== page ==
Briefly outlining the situation with the development of the charge, its testing and ensuring the range of the rocket, S. P. Korolev set a task for S. O. Okhapkin: to increase the starting weight of the P-7 rocket from 230 to 280 tons, change the documentation for its second stage during more than half a year.
This solution allowed in time for the first launch of the rocket to provide a range of more than 8000 kilometers. S. Korolev noted that this was an indication that it should be carried out, and the ways to remake the rocket were a separate issue that could be discussed tomorrow, if necessary.
At that time, the meeting was closed, but S. P. Korolev asked us to stay and tell us more about the development of the charge and the time frame for solving this problem. A. D. Sakharov answered the questions posed and said that, in his opinion, in 1957, the task would be solved. Then Sergey Pavlovich approached a huge globe with moving rulers standing in his office, clearly showed how much of the United States would be hit by a P-7 rocket with a range of 8000 kilometers when firing from Plesetsk. Then he transferred the conversation to his space programs, about the planned launches of satellites, about flying to the moon, what payloads might be, what acceleration speeds would be required when starting from the Baikonur test site. We understood the reasons for its decisiveness in terms of increasing the starting mass of the P-7 rocket, but did not ask questions. Sergei Pavlovich was important for the first step to space tasks, for him the issue of finalizing the rocket was internally resolved in advance, and we turned out to be a reliable cover to justify the excess of the launch mass of the rocket from that given in the TTZ. ”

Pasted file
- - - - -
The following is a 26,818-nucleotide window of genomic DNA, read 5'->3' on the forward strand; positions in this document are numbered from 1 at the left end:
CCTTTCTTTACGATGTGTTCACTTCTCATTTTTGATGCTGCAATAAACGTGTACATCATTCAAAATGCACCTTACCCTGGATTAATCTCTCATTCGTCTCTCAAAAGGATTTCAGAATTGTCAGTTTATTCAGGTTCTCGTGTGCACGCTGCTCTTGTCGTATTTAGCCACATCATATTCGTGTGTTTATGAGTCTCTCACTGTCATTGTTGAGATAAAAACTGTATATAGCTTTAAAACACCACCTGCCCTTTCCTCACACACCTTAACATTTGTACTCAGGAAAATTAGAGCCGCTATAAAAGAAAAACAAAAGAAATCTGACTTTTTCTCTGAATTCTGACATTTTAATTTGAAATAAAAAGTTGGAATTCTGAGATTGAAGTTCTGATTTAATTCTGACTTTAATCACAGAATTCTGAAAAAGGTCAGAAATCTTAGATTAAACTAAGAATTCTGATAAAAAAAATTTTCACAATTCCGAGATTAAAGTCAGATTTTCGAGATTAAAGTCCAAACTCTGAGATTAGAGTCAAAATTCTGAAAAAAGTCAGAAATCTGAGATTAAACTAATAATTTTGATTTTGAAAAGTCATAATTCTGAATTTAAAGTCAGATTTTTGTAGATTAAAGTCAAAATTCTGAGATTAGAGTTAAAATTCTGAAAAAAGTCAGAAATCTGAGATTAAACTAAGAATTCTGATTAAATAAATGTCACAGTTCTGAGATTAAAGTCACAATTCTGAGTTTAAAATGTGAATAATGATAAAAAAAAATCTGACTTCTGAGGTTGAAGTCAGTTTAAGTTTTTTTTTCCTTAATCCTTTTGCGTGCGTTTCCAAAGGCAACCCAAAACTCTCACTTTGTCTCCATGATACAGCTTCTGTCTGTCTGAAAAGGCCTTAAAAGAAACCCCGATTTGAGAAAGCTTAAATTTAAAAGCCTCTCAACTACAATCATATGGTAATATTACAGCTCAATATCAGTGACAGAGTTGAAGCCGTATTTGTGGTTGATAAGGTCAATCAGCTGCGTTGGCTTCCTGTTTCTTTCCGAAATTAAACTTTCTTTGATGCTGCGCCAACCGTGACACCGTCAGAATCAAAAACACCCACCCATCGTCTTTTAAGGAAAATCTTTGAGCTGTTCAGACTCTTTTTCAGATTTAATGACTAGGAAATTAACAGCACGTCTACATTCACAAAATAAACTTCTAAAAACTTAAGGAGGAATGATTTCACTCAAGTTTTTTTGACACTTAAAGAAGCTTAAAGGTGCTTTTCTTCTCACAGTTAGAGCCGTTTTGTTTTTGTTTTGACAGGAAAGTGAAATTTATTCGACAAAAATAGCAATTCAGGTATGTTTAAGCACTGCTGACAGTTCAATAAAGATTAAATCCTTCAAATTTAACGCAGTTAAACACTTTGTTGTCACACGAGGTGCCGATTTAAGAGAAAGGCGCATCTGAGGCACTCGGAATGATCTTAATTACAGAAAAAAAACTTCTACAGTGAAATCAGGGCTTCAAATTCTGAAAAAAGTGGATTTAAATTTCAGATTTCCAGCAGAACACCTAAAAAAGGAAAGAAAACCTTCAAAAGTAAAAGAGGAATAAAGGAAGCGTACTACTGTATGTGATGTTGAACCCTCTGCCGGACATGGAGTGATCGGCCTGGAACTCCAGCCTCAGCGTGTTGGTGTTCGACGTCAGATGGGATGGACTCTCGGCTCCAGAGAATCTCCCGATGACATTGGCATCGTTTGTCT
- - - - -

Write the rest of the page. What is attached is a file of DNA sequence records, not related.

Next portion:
So the intransigence of scientists from Sarov indirectly helped speed up the beginning of our space program, which opened on October 4 on October 1957, by launching the first artificial Earth satellite.
All those who knew Stanislav Nikolayevich appreciated the speed of his thoughts - in a matter of hours he could embrace what others needed days and weeks. And in 1968, the energetic 38-year-old Voronin was appointed deputy chief designer of the All-Union Research Institute of Experimental Physics (VNIIEF).
In 1991, Stanislav Nikolayevich became the third at VNIIEF (after Yu. B. Khariton and Ye. A. Negin) the chief designer of nuclear warheads, leading the development of nuclear and thermonuclear ammunition for all types of Armed Forces. In total, with his active participation and under the leadership of nuclear military equipment, 15 of the Strategic Missile Forces and Ground Forces, Air Force and Air Defense, ABM and Navy complexes were received. These complexes today form the basis of Russia's nuclear arsenal.
Stanislav Nikolayevich was a modest man. This was manifested in the fact that he - with his first-class service status - did not want to become a doctor of science "on the report." I didn’t have time to do my thesis seriously.
However, the list of merits and titles Voronin in the end could not be impressive. He became a holder of the Orders of Lenin and the October Revolution, the winner of the Lenin (1960) and State (1979) awards, Honored Designer of the Russian Federation. He was a corresponding member of the Russian Rocket and Artillery Academy of Sciences, a member of the NTS-2 Minatom of Russia, a member of the NN 6 section of the NTS under the government commission on nuclear weapons.
Nuclear weapons are a means of effectively deterring external aggression against Russia, and in this sense Voronin’s gunsmith has always worked for peace. It was a peaceful work in the highest meaning of such a thing.
And today the case that Stanislav Nikolayevich Voronin served as is still of national and state priority.